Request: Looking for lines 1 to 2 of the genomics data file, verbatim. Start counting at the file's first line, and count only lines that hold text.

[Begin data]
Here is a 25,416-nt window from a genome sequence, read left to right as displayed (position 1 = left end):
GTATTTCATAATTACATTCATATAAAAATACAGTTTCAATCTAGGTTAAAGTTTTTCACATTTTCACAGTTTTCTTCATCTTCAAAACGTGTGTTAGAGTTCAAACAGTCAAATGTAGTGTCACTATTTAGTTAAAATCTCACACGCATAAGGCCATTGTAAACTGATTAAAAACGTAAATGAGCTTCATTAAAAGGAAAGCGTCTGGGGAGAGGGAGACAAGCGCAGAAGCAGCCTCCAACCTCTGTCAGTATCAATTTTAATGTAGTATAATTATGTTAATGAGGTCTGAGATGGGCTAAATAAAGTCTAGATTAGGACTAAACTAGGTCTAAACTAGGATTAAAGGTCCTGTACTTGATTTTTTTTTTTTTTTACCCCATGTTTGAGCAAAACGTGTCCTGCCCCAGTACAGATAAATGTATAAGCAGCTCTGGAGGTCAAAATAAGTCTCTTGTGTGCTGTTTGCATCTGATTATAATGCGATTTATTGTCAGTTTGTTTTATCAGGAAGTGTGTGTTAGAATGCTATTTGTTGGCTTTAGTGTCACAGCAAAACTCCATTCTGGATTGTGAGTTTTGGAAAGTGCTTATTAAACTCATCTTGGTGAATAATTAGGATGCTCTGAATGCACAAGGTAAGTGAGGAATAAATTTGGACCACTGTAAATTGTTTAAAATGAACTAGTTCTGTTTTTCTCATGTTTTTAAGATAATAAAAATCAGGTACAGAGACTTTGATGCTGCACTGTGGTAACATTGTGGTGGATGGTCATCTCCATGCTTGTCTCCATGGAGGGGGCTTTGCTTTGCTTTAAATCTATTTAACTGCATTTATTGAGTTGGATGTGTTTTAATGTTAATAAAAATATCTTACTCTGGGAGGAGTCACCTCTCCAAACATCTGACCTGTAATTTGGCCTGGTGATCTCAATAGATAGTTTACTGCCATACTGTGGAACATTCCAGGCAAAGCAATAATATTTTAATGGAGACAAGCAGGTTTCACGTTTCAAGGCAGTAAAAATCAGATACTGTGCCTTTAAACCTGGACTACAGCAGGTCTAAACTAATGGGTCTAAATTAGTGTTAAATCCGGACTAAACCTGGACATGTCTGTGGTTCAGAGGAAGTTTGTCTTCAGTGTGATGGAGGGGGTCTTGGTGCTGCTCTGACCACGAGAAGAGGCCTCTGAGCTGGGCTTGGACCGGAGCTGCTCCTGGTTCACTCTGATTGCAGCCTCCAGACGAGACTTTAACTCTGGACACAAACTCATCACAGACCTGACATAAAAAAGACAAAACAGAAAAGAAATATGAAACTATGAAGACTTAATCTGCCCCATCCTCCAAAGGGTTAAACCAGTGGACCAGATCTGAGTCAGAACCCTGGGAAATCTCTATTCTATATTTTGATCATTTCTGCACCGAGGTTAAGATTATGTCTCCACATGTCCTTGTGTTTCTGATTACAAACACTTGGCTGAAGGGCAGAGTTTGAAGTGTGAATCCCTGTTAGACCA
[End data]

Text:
Here is a 25,416-nt window from a genome sequence, read left to right as displayed (position 1 = left end):
GTATTTCATAATTACATTCATATAAAAATACAGTTTCAATCTAGGTTAAAGTTTTTCACATTTTCACAGTTTTCTTCATCTTCAAAACGTGTGTTAGAGTTCAAACAGTCAAATGTAGTGTCACTATTTAGTTAAAATCTCACACGCATAAGGCCATTGTAAACTGATTAAAAACGTAAATGAGCTTCATTAAAAGGAAAGCGTCTGGGGAGAGGGAGACAAGCGCAGAAGCAGCCTCCAACCTCTGTCAGTATCAATTTTAATGTAGTATAATTATGTTAATGAGGTCTGAGATGGGCTAAATAAAGTCTAGATTAGGACTAAACTAGGTCTAAACTAGGATTAAAGGTCCTGTACTTGATTTTTTTTTTTTTTTACCCCATGTTTGAGCAAAACGTGTCCTGCCCCAGTACAGATAAATGTATAAGCAGCTCTGGAGGTCAAAATAAGTCTCTTGTGTGCTGTTTGCATCTGATTATAATGCGATTTATTGTCAGTTTGTTTTATCAGGAAGTGTGTGTTAGAATGCTATTTGTTGGCTTTAGTGTCACAGCAAAACTCCATTCTGGATTGTGAGTTTTGGAAAGTGCTTATTAAACTCATCTTGGTGAATAATTAGGATGCTCTGAATGCACAAGGTAAGTGAGGAATAAATTTGGACCACTGTAAATTGTTTAAAATGAACTAGTTCTGTTTTTCTCATGTTTTTAAGATAATAAAAATCAGGTACAGAGACTTTGATGCTGCACTGTGGTAACATTGTGGTGGATGGTCATCTCCATGCTTGTCTCCATGGAGGGGGCTTTGCTTTGCTTTAAATCTATTTAACTGCATTTATTGAGTTGGATGTGTTTTAATGTTAATAAAAATATCTTACTCTGGGAGGAGTCACCTCTCCAAACATCTGACCTGTAATTTGGCCTGGTGATCTCAATAGATAGTTTACTGCCATACTGTGGAACATTCCAGGCAAAGCAATAATATTTTAATGGAGACAAGCAGGTTTCACGTTTCAAGGCAGTAAAAATCAGATACTGTGCCTTTAAACCTGGACTACAGCAGGTCTAAACTAATGGGTCTAAATTAGTGTTAAATCCGGACTAAACCTGGACATGTCTGTGGTTCAGAGGAAGTTTGTCTTCAGTGTGATGGAGGGGGTCTTGGTGCTGCTCTGACCACGAGAAGAGGCCTCTGAGCTGGGCTTGGACCGGAGCTGCTCCTGGTTCACTCTGATTGCAGCCTCCAGACGAGACTTTAACTCTGGACACAAACTCATCACAGACCTGACATAAAAAAGACAAAACAGAAAAGAAATATGAAACTATGAAGACTTAATCTGCCCCATCCTCCAAAGGGTTAAACCAGTGGACCAGATCTGAGTCAGAACCCTGGGAAATCTCTATTCTATATTTTGATCATTTCTGCACCGAGGTTAAGATTATGTCTCCACATGTCCTTGTGTTTCTGATTACAAACACTTGGCTGAAGGGCAGAGTTTGAAGTGTGAATCCCTGTTAGACCA